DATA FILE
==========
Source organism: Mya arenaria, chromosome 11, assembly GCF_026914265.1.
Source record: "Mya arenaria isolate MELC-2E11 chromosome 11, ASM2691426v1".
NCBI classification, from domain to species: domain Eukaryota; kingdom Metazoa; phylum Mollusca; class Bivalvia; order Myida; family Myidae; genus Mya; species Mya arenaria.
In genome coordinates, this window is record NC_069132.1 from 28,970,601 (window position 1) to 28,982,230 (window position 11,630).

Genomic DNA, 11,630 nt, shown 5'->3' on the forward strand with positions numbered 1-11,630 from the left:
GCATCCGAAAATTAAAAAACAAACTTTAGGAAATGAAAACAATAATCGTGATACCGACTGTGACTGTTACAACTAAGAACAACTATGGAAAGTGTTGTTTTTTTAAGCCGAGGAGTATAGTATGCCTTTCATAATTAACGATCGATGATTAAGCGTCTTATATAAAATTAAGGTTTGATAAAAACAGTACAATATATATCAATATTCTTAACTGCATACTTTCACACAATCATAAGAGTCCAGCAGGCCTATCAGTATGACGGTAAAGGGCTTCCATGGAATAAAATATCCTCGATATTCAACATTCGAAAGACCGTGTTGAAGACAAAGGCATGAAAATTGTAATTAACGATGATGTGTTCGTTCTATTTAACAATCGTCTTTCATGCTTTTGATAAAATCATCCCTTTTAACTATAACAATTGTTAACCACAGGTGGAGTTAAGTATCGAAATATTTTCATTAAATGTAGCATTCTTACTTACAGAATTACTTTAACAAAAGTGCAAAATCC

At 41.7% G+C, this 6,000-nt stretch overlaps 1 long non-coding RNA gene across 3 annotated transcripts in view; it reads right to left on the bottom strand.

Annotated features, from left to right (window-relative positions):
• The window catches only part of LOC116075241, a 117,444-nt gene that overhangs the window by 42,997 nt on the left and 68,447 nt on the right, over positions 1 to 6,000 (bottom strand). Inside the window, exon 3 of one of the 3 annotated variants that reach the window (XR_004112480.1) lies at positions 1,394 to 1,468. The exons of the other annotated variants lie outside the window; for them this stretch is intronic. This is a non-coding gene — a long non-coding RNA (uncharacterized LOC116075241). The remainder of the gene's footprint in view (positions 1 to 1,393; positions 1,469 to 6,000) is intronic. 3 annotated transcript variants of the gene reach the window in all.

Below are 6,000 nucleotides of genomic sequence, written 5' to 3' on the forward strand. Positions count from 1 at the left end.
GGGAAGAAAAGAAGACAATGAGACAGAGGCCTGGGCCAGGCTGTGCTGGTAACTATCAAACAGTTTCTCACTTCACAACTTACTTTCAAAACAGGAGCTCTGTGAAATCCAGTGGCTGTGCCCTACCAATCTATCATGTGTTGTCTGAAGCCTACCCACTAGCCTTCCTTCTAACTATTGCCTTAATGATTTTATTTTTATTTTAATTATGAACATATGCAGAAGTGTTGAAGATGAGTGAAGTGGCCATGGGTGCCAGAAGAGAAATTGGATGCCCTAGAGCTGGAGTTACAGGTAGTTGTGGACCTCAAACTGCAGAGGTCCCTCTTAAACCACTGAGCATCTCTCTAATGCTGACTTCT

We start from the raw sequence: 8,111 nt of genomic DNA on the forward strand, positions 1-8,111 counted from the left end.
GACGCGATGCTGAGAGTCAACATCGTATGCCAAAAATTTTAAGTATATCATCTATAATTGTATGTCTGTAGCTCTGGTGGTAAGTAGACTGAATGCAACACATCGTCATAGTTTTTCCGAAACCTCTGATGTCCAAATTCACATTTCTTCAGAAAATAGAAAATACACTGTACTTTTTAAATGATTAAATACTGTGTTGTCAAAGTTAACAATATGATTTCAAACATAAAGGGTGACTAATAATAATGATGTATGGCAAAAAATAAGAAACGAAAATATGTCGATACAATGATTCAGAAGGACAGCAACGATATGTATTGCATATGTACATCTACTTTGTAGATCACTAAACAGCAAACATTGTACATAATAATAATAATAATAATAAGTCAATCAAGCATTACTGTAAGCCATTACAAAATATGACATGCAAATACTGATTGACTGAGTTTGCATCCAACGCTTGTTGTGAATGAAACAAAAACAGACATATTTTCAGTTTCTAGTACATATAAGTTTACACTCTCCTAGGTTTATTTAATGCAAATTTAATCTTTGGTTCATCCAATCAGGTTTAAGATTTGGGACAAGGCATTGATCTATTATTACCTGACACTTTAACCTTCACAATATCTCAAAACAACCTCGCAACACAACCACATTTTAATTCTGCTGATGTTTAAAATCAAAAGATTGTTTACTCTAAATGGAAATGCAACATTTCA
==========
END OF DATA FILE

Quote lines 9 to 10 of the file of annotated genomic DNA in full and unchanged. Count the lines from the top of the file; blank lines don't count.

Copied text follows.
• The window catches only part of LOC116075241, a 117,444-nt gene that overhangs the window by 42,997 nt on the left and 68,447 nt on the right, over positions 1 to 6,000 (bottom strand). Inside the window, exon 3 of one of the 3 annotated variants that reach the window (XR_004112480.1) lies at positions 1,394 to 1,468. The exons of the other annotated variants lie outside the window; for them this stretch is intronic. This is a non-coding gene — a long non-coding RNA (uncharacterized LOC116075241). The remainder of the gene's footprint in view (positions 1 to 1,393; positions 1,469 to 6,000) is intronic. 3 annotated transcript variants of the gene reach the window in all.

Below are 6,000 nucleotides of genomic sequence, written 5' to 3' on the forward strand. Positions count from 1 at the left end.